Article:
Today we solemnly celebrate Martin Luther King Jr. Day. I was a student in 1963 when Dr. King made his famous I have a dream speech, highlighted by; “I have a dream that my four little children will one day live in a nation where they will not be judged by the color of their skin but by the content of their character”. It resonated in me then and still does to this day.
At that time, I lived in the small suburban town of Ridgewood, NJ. I thought I lived in an integrated community. My school had black students attending and there was no racial strife. I didn’t pay any attention to the fact that all my black friends lived on Broad Street. Years later I realized that racist deed covenants prohibited blacks from living anywhere else in town. Even though the US Supreme Court in 1948 struck down restrictive deed covenants, it wasn’t until 4 years after the 1964 Civil Rights Act that the Fair Housing Act put teeth in the law that was signed by President Johnson on April 11, 1968. Dr. King was assassinated days earlier on April 4, 1968.
We have made great strides in racial equality since Dr. King so bravely led the civil rights movement, yet racial tensions still exist. There are some in America that use racial division for political gain. An example is the ideology of Marxist Critical Race Theory (CRT) that unfairly divides people by race. Equality is replaced with the misleading term “equity”.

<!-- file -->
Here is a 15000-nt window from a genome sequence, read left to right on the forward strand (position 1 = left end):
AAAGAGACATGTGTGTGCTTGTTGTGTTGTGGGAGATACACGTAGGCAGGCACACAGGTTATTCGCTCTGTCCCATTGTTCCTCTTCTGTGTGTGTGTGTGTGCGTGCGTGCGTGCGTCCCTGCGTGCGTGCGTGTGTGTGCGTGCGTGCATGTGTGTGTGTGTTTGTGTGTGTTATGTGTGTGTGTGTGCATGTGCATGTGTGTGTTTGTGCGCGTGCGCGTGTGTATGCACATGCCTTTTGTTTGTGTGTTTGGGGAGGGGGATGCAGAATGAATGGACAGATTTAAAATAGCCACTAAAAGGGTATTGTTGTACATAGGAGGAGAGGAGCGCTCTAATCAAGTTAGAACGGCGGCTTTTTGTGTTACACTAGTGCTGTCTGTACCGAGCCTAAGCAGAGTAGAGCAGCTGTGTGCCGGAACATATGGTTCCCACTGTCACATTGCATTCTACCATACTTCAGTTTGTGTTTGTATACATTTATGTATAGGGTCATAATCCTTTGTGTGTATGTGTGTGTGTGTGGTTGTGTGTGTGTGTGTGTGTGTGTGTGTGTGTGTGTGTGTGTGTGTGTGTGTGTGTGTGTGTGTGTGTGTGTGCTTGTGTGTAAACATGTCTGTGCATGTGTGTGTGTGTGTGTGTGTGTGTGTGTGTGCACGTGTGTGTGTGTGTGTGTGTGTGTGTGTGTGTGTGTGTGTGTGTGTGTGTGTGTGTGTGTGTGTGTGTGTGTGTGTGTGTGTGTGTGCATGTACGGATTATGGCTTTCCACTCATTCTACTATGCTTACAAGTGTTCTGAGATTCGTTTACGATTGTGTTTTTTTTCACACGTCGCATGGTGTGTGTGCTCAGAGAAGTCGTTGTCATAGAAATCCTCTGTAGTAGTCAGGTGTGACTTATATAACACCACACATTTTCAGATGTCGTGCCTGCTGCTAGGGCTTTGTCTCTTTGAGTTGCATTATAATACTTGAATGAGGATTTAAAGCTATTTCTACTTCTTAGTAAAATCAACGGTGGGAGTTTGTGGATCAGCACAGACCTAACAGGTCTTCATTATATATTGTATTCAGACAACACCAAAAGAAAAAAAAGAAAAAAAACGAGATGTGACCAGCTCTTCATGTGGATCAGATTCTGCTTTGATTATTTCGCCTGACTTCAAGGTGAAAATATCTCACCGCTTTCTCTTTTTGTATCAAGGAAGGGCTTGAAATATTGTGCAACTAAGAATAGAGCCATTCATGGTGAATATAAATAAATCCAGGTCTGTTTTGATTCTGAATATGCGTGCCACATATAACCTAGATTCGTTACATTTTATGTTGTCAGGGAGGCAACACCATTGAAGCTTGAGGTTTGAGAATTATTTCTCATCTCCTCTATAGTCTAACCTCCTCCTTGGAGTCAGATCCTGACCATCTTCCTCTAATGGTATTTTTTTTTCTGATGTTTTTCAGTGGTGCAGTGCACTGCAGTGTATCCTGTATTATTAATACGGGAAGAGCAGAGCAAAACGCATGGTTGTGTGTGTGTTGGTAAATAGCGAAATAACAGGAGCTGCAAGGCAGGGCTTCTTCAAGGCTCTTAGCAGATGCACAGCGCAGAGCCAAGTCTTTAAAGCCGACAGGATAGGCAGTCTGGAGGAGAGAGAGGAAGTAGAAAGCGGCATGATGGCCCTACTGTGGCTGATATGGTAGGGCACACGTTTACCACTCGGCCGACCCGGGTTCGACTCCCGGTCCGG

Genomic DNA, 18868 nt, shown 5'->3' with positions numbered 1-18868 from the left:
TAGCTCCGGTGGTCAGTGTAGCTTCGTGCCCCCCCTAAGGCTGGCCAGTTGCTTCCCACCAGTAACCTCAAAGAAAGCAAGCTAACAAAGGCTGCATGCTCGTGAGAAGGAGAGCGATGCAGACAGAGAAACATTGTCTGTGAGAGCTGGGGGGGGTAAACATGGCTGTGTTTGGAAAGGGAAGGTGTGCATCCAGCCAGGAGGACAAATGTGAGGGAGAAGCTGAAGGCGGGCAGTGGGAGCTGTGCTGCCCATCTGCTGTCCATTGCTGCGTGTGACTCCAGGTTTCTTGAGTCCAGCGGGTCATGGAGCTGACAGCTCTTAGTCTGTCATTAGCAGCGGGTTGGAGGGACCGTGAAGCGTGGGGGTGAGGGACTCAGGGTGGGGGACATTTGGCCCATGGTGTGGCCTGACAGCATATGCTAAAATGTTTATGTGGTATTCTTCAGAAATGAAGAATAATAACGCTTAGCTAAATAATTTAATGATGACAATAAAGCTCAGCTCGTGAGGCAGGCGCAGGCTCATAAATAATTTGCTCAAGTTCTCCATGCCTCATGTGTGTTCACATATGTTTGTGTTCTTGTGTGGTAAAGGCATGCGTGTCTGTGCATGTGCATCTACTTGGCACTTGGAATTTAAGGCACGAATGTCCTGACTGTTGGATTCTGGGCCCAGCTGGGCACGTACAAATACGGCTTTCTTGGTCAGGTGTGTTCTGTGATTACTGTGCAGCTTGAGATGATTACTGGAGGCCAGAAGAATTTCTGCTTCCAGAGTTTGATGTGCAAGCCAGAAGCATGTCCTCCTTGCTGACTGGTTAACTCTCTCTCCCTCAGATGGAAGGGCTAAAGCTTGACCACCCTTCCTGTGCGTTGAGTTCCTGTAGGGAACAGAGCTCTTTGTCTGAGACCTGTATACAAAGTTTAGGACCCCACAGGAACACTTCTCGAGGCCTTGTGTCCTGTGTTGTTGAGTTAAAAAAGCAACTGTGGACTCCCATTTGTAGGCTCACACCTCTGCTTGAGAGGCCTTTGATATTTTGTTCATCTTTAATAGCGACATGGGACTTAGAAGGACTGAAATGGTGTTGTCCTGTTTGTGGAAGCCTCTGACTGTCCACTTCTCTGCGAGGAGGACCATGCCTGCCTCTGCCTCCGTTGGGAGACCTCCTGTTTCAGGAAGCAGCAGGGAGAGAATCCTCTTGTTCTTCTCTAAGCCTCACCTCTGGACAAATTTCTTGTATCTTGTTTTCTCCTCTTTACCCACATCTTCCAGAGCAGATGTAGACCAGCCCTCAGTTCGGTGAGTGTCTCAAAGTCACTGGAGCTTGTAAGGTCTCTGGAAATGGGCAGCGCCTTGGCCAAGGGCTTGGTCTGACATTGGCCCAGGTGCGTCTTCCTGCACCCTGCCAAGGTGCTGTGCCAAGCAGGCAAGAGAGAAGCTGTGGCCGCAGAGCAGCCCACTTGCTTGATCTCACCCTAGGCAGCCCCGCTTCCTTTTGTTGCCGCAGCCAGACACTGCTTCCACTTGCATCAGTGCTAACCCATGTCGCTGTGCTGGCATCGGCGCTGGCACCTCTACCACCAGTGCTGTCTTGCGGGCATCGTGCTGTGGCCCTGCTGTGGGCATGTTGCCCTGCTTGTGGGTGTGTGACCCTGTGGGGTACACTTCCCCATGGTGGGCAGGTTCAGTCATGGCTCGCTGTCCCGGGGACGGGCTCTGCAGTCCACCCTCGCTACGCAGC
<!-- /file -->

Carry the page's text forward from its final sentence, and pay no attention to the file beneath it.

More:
Many school districts throughout the country, including here in Arizona, incorporate CRT in school curriculum. Our federal government is leading the charge with CRT by forcing it on federal workers, federal contractors and our military. Arizona Governor Katie Hobbs’ first executive order, “Protecting Employment Opportunity” reeks of CRT.
Our country’s founding document, the Declaration of Independence, states, “We hold these truths to be self-evident, that all men are created equal, that they are endowed by their Creator with certain unalienable Rights that among these are Life, Liberty, and the pursuit of happiness”.
Our founding fathers understood it is God’s will that “all men are created equal”. God looks at all of us as equals to each other. It’s our job to put those words of equality in our hearts and make the dream of Martin Luther King Jr. come true.